As I watched the news, and looked at all the suffering, I was reminded that as a Christian, this is not my home. That though I make my dwelling, here on earth, there is a permanent, more eternal dwelling that I hope to one day live in. And Paul’s words in II Corinthians 4:16-5:10, remind me of this, not-yet state that I live in. I live in this present reality, here on earth, groaning at times under the burden of life, but knowing that one day I will be with God in heaven. Paul says:
“Therefore we do not lose heart. Though outwardly we are wasting away, yet inwardly we are being renewed day by day. For our light and momentary troubles are achieving for us an eternal glory that far outweighs them all. So we fix our eyes not on what is seen, but on what is unseen. For what is seen is temporary, but what is unseen is eternal.
Now we know that if the earthly tent we live in is destroyed, we have a building from God, an eternal house in heaven, not built by human hands. Meanwhile we groan, longing to be clothed with our heavenly dwelling, because when we are clothed, we will not be found naked. For while we are in this tent, we groan and are burdened, because we do not wish to be unclothed but to be clothed with our heavenly dwelling, so that what is mortal may be swallowed up by life. Now it is God who has made us for this very purpose and has given us the Spirit as a deposit, guaranteeing what is to come.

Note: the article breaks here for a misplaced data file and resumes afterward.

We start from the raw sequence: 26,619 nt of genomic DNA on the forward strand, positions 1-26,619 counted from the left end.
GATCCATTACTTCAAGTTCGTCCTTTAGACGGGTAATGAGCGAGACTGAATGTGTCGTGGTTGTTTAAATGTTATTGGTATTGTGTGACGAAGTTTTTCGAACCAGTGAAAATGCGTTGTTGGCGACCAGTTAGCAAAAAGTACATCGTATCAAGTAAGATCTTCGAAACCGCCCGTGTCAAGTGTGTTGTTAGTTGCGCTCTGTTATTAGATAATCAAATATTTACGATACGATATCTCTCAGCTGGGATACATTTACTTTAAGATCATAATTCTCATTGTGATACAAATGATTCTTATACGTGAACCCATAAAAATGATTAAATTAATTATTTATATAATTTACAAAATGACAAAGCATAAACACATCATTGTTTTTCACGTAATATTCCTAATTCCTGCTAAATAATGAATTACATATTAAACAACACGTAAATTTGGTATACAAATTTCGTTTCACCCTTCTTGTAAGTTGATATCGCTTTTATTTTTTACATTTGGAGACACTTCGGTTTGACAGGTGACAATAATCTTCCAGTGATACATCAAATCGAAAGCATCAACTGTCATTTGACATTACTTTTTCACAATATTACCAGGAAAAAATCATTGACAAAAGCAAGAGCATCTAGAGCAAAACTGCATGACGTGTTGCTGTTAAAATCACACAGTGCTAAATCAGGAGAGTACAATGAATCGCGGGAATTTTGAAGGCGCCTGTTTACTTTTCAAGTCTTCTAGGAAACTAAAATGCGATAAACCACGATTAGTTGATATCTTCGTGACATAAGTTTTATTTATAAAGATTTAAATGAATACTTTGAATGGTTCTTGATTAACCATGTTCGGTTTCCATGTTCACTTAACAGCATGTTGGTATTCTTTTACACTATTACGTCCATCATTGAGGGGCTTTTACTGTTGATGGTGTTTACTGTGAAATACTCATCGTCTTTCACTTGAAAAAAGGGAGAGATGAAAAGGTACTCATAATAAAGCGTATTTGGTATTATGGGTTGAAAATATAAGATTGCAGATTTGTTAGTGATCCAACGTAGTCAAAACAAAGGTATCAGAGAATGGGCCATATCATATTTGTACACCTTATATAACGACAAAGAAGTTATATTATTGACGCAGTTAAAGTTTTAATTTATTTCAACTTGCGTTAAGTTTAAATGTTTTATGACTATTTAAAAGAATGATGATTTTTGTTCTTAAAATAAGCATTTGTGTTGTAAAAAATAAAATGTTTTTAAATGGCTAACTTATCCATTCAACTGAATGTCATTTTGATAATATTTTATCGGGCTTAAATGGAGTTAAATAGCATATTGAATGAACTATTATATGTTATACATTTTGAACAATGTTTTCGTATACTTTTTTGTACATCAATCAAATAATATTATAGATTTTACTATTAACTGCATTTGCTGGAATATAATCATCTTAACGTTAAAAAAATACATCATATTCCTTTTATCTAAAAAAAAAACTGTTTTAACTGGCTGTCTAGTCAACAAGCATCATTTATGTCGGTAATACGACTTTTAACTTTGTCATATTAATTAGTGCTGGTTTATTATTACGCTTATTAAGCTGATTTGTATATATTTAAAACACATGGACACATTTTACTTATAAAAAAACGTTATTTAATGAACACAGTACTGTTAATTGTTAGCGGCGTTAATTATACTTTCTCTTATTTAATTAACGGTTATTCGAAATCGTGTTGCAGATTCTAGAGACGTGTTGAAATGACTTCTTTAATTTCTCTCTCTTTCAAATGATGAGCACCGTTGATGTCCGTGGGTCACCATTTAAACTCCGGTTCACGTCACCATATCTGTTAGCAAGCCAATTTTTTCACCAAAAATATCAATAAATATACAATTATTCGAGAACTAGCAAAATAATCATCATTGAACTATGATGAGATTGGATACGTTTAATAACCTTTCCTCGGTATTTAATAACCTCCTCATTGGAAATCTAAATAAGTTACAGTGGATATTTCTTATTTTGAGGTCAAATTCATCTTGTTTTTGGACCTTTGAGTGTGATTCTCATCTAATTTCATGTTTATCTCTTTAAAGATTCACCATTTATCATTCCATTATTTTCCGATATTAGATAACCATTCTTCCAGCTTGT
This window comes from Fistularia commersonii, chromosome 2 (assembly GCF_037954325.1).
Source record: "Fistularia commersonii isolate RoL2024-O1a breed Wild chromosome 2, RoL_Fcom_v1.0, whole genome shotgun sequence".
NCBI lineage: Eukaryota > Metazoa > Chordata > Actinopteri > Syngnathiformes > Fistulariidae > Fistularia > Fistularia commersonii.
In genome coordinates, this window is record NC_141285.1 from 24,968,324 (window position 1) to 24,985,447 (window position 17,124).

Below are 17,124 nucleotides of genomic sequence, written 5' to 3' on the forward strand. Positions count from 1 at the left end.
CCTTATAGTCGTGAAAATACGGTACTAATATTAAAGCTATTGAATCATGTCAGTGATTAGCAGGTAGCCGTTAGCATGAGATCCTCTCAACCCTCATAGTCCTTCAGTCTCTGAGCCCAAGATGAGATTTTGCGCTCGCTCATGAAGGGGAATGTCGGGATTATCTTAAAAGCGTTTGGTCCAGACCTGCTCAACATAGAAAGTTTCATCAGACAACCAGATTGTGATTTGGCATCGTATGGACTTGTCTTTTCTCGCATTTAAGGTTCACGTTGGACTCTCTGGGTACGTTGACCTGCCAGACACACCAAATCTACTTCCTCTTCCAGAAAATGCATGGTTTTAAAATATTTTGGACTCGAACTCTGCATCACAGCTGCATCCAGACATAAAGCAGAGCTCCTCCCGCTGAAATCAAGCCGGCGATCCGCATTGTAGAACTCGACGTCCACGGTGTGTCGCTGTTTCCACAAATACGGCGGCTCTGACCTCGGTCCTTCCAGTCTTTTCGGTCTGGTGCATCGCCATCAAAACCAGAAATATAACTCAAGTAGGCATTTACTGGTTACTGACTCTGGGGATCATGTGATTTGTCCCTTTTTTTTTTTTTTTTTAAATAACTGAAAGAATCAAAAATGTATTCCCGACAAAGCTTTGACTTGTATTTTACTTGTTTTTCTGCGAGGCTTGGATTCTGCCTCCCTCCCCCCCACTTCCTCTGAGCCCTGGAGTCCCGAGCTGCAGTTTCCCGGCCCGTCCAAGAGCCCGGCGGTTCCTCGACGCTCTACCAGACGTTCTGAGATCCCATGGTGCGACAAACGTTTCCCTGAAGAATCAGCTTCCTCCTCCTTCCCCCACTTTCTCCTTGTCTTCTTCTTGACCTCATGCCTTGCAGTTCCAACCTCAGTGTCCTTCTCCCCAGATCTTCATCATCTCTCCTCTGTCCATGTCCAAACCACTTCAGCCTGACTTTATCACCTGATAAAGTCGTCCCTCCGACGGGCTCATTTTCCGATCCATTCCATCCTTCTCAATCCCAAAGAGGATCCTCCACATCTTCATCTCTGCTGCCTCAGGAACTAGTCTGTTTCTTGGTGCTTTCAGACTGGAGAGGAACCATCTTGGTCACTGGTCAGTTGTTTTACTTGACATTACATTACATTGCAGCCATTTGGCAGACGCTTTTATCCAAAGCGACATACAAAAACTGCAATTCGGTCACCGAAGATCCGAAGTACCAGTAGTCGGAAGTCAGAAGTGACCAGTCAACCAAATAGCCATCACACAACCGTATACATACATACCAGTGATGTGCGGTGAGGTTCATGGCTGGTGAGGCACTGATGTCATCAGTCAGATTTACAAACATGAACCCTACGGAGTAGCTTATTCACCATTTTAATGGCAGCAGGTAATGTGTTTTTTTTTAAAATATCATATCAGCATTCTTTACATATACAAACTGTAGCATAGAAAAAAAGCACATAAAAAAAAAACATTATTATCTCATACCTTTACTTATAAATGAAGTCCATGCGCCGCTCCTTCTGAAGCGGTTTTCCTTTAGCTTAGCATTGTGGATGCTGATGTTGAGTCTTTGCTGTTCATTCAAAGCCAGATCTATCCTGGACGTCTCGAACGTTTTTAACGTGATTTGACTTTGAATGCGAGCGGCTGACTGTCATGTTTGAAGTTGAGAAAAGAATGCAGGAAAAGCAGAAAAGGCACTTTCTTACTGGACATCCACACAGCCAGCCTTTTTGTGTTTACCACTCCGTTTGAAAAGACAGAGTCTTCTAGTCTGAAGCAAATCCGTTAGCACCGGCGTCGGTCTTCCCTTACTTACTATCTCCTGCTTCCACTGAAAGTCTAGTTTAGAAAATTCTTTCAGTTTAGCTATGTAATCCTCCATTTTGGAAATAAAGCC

Therefore we are always confident and know that as long as we are at home in the body we are away from the Lord. We live by faith, not by sight. We are confident, I say, and would prefer to be away from the body and at home with the Lord. So we make it our goal to please him, whether we are at home in the body or away from it. For we must all appear before the judgment seat of Christ, that each one may receive what is due him for the things done while in the body, whether good or bad.”
Sometimes I wonder how I would really respond if I was living in these circumstances. Would I have the courage to pick up the pieces and move on? Would I give up? What would I do? I cannot imagine, therefore, I try not to pretend that I would behave differently than what I see on tv at times. I hope that I would respond how Christ would want me to respond though. And what is that response? How are we to respond in the midst of disasters? Whether we are there physically in the presence, or far away, removed from any immediate disaster. And then I came across these words of Paul:
“So from now on we regard no one from a worldly point of view. Though we once regarded Christ in this way, we do so no longer. Therefore, if anyone is in Christ, he is a new creation; the old has gone, the new has come! All this is from God, who reconciled us to himself through Christ and gave us the ministry of reconciliation: that God was reconciling the world to himself in Christ, not counting men’s sins against them. And he has committed to us the message of reconciliation. We are therefore Christ’s ambassadors, as though God were making his appeal through us. We implore you on Christ’s behalf: Be reconciled to God. God made him who had no sin to be sin[a] for us, so that in him we might become the righteousness of God.”